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Dementia as a predictor of care-related quality of life in informal caregivers: a cross-sectional study to investigate differences in health-related outcomes between dementia and non-dementia caregivers

Abstract

Background

The objectives of this study with a large sample of informal caregivers (CG) were a) to compare health-related outcomes of CGs caring for a patient with dementia and those caring for a relative with another chronic disease and b) to check whether dementia is a predictor of CG’s care-related quality of life (QoL) in CarerQoL-7D.

Methods

This cross-sectional study involved self-reported data from 386 informal CGs who applied for an initial grade or upgrade of the care level of the care recipient at the Medical Service of Compulsory Health Insurance Funds of Bavaria (Germany). By obtaining data this way, systematic biases often associated with the acquisition of CGs were prevented. Bivariate and multiple analyses were conducted using a univariate covariance model (ANCOVA).

Results

Bivariate analyses showed significantly higher levels of subjective burden and lower QoL in the dementia group. No significant differences were found in terms of physical health and depressiveness, though there was a tendency suggesting higher levels of depressiveness in dementia CGs. Multiple analysis explaining QoL by dementia status after controlling for CG’s sex, age and employment status revealed a significant effect of dementia, suggesting caregiving for a dementia patient was associated with lower QoL.

Conclusions

Results of the study suggest that caring for a relative with dementia is associated with poorer health, i.e. greater levels of subjective burden and depressiveness, and predicts lower QoL in CGs. These findings emphasize the importance of specific interventions aiming to support informal CGs of dementia patients.

Background

In 2013, 71% of all care recipients (CR) legally classified as dependent on long-term care in the Federal Republic of Germany lived in private households and in 92% of the cases they received daily assistance from private individuals providing informal care on a non-professional base [1, 2]. By accepting the responsibility for a care-dependent family member, informal caregivers (CGs) are faced with a variety of new challenges that transform the individual life. Numerous studies have examined the effects of caregiving on CG’s health and demonstrated that CGs are at higher risk of jeopardizing both their physical and mental health compared to non-caregiving subjects of the same age and population (e.g. [3, 4]). Pinquart and Sörensen [4] found significantly higher levels of perceived strain in CGs compared to non-caregivers, which is associated with greater physical health problems and a higher likelihood of developing psychological and psychiatric morbidities, as well as higher mortality rates [5,6,7].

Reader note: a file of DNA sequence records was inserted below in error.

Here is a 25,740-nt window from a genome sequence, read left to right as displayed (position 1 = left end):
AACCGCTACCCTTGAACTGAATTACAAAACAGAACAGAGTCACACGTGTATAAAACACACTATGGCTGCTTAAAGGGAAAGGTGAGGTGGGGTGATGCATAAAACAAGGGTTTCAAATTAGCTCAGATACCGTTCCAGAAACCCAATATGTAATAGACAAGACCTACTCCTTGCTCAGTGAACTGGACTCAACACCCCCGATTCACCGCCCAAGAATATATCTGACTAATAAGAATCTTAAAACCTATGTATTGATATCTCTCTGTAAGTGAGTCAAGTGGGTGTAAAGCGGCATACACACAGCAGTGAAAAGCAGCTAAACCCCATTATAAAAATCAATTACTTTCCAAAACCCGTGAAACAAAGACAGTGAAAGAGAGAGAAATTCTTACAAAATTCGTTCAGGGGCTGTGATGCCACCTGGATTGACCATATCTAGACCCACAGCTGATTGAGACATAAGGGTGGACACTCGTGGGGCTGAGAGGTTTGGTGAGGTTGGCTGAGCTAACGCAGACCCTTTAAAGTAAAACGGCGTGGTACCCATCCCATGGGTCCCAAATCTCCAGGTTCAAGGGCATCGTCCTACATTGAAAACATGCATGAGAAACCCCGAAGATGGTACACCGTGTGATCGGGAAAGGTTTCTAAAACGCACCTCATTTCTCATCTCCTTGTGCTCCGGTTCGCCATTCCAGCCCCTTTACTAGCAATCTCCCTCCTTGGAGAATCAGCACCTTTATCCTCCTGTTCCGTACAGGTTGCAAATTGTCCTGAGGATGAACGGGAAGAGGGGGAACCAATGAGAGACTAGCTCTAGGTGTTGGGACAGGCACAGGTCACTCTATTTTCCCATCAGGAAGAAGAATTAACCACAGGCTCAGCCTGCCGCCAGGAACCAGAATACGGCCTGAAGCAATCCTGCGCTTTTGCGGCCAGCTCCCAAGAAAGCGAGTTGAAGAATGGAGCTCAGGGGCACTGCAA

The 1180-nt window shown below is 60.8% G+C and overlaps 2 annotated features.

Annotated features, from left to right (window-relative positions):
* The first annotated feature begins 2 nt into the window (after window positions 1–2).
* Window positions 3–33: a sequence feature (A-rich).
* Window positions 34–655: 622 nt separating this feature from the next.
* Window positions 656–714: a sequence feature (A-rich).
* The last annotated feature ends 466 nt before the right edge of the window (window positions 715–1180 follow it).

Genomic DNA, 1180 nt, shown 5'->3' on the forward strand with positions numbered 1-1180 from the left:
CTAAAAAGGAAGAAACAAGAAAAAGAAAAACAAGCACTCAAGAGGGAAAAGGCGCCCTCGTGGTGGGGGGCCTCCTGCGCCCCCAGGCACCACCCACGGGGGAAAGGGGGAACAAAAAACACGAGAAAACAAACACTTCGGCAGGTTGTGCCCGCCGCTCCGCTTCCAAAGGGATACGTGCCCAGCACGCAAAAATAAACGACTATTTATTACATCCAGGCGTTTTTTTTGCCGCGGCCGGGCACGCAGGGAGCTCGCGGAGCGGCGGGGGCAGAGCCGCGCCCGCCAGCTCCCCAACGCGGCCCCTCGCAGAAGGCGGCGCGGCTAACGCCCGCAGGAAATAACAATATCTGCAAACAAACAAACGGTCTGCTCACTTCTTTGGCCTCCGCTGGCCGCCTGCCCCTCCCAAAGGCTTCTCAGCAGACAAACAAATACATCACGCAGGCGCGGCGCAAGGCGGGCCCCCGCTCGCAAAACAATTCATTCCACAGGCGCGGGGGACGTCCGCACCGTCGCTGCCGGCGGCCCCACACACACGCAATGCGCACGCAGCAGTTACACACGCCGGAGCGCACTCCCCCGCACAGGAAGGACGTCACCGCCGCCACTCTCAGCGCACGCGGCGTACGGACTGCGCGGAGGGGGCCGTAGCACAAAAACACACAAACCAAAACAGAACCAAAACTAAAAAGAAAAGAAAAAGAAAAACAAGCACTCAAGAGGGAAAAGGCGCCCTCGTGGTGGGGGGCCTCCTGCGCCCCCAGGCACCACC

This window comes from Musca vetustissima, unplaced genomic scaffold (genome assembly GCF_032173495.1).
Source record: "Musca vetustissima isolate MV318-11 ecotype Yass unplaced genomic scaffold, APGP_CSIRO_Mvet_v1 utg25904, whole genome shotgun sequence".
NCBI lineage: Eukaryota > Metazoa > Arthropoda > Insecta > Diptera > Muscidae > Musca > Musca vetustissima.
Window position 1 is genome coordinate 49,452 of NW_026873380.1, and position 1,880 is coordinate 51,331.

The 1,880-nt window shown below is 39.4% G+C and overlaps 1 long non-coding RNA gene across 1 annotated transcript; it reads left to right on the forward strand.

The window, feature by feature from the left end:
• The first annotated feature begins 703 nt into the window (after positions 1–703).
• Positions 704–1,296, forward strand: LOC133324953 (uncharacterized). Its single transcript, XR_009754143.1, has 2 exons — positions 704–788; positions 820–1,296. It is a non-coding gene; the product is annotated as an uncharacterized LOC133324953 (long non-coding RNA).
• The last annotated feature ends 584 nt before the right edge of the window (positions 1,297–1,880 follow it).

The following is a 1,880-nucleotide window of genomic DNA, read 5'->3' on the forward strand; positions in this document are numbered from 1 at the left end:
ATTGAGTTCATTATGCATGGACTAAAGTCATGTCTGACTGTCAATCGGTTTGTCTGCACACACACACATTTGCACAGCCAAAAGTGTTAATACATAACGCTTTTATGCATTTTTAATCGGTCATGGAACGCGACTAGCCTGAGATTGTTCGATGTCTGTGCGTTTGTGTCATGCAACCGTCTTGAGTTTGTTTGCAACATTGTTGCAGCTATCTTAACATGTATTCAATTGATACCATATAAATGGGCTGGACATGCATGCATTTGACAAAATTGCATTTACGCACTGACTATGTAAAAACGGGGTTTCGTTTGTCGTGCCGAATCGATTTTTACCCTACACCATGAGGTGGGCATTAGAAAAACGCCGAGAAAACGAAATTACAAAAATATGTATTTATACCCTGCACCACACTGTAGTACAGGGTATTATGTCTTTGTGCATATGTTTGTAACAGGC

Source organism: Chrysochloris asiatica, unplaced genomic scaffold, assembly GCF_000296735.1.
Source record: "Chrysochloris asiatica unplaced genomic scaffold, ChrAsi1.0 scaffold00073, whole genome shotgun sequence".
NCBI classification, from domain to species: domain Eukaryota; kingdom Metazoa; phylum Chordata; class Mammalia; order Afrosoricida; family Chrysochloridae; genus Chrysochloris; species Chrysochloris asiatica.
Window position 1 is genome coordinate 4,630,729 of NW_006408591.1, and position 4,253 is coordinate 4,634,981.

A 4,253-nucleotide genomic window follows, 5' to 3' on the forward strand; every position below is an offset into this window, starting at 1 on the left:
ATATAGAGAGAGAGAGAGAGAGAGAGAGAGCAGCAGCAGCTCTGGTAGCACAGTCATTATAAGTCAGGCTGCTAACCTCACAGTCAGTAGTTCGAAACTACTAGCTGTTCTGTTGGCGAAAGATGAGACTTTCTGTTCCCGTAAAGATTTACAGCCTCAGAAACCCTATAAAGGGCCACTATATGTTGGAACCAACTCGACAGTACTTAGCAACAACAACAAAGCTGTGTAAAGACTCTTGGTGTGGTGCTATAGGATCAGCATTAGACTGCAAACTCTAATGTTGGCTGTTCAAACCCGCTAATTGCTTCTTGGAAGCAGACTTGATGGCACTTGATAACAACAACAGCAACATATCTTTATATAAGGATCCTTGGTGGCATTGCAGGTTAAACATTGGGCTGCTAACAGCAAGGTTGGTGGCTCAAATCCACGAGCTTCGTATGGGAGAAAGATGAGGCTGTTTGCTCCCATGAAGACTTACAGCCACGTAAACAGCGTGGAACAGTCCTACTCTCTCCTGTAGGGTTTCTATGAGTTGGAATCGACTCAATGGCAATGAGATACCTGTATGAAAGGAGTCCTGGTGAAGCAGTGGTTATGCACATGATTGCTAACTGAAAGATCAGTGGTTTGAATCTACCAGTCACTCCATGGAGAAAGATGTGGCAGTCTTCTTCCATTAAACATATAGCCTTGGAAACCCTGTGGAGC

CGs of dementia patients are often called “the invisible second patients” [8], because dementia caregiving often exceeds the demands associated with caregiving for solely physically impaired CRs. Caregiving for a person with dementia is associated with several stressors that are specific to dementia and increase the likelihood of the development of chronic stress and associated adverse outcomes on CG health. The progress of the dementia disease is characterized by an unpredictable and uncontrollable deterioration of various cognitive, affective and eventually physical abilities. Deepening cognitive decline as well as the patient’s loss of physical capabilities lead to an overall decreased functional level associated with deficits in activities of daily living (ADL) and instrumental activities of daily living (IADL). The result is that dementia CGs must often spend more hours on caregiving compared to non-dementia CGs [9]. A number of studies have suggested that greater impairment in ADL and IADL, lower functional level and greater total care time are associated with higher levels of CG stress, subjective burden, depressiveness and lower physical health in CGs [10, 11]. Furthermore, caregiving literature has highlighted the importance of CRs’ cognitive impairment, which is more common amongst dementia patients than amongst non-dementia patients [12], as a cause of worse psychological well-being and mental health as well as physical morbidity in CGs [13, 14]. Cognitive decline and changes in personality commonly present as so-called disruptive behaviors, incomprehensible, disoriented or demanding patient behaviors. These have been found to be more common in dementia than in other forms of illness and have consistently been linked to greater distress, perceived burden and depressive symptoms in CGs [6, 10,11,12,13,14].